Network Execs: Sometimes Job "Sucks"

Two recurring themes for network programming executives: They'd rather stay out of the way when it comes to TV producers' visions; and when you're down in the dumps, you can always take chances.

The latter is obviously the song NBC Entertainment President Kevin Reilly plays in his head.

"That's why I took the job -- I knew what I was in for. That's when you can do something fun--what have you got to lose?" he told the Hollywood Radio & Television Society and the Academy of Television Arts & Sciences.

But the real clue is when he said later that, in fact, network programming is not--at this moment, at least--really edgy and fun. Those qualities belongs to the competition. "Cable stole our thunder," he added. But Reilly said--as anyone in his big-stage position would--that the network will make a return to No. 1 status.

Network executives also typically like to say they give producers and showrunners the reins and let them do what they need to without meddling. But not always. And then it can be a double-edged sword.



"There's nothing more terrifying than a showrunner who listens to what you say," said ABC Entertainment President Steve McPherson. UPN President Dawn Ostroff said she just gets out of the way of the creators of "Veronica Mars" and "Everybody Hates Chris" because they are passionate about their work. "You get something more pure when they have a vision. Why get in their way when someone has got the road map in their mind?"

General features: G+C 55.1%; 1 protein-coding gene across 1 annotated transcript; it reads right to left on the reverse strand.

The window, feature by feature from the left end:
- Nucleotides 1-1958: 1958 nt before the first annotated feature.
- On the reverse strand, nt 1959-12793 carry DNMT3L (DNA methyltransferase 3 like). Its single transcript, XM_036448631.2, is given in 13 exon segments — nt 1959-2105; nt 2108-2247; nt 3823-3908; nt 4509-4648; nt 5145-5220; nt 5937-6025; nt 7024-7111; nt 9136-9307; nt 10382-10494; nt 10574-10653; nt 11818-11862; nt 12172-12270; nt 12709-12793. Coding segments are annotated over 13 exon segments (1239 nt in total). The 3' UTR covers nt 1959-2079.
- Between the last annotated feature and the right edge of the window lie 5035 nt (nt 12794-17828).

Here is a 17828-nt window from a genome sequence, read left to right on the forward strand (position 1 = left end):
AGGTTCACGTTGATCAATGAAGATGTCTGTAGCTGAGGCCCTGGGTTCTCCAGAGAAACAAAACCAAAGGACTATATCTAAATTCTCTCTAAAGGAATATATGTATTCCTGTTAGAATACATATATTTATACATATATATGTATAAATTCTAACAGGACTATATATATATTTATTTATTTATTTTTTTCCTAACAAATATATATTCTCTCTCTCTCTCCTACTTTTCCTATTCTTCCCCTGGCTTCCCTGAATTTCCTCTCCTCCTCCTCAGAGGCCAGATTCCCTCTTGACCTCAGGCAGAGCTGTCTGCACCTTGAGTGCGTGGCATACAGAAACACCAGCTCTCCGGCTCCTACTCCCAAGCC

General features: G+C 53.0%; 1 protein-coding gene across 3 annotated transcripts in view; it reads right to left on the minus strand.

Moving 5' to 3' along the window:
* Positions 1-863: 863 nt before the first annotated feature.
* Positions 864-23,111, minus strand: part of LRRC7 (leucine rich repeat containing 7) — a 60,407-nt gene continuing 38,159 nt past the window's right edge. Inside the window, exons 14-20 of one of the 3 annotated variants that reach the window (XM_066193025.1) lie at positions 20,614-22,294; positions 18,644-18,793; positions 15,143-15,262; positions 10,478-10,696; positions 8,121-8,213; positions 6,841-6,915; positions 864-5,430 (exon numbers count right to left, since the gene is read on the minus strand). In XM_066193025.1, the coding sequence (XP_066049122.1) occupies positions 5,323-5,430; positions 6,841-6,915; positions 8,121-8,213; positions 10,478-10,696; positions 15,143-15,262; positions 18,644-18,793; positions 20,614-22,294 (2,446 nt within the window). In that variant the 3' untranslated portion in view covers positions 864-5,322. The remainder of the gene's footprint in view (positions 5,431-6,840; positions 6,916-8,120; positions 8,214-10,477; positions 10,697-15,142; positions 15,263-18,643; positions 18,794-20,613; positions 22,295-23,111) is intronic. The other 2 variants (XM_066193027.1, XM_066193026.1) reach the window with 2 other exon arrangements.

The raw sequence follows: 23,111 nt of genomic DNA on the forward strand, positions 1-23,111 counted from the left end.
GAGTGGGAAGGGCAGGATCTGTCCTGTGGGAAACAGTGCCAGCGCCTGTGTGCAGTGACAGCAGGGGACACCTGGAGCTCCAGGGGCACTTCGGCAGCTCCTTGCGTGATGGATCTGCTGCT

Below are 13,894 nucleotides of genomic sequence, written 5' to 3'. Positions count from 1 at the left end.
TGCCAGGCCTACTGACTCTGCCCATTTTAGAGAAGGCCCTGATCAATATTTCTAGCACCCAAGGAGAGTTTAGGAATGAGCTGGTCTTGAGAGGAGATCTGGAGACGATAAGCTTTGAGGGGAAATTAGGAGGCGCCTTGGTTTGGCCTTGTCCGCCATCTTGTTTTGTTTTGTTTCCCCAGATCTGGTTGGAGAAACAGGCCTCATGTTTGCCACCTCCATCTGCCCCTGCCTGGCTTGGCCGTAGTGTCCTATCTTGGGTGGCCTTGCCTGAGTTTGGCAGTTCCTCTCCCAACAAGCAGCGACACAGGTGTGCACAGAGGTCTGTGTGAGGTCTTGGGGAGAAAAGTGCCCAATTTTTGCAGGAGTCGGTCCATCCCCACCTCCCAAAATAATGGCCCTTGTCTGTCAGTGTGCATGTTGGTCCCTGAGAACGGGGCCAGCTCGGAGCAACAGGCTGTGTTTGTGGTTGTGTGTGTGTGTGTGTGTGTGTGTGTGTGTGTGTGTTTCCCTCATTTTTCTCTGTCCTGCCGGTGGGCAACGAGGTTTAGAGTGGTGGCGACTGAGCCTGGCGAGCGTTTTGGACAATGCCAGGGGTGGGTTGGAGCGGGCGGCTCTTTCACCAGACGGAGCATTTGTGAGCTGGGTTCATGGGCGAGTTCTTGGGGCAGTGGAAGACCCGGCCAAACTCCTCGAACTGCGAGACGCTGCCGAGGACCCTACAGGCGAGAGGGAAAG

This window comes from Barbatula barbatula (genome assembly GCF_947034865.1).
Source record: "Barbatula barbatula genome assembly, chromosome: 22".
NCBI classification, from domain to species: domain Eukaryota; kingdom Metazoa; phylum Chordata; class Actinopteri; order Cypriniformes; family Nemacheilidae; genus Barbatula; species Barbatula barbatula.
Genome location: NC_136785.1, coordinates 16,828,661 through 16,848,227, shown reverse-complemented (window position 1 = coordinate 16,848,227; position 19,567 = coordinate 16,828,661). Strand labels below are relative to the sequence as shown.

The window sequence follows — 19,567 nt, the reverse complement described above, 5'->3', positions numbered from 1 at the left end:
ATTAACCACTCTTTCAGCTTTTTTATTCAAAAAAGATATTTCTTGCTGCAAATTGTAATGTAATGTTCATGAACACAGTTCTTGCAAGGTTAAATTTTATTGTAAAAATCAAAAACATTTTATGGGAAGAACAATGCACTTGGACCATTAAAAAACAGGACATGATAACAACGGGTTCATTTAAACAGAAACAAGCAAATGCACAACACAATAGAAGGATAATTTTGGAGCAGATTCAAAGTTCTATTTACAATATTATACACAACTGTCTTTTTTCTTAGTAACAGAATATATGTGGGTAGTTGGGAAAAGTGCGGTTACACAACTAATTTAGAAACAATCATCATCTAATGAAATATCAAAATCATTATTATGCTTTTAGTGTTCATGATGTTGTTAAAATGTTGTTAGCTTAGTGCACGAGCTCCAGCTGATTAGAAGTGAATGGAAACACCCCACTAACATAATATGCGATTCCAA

So multiply all these concerns by new technology that has TV programming running on iPods, the Internet, or mobile phones, and you've got one hard job--one that needs to be taken with plenty of humor.

"Some days it couldn't suck more," admitted Reilly. "In the morning someone calls you a genius, and in the afternoon you're fending off rumors that you've been fired."

But then--in the middle of chaos--these executives find magic in a bottle. A "Desperate Housewives." The first season of "Apprentice." "American Idol."

That makes it fun for us, and apparently for Reilly. We can only hope he really means what he says--that there's nothing to lose.

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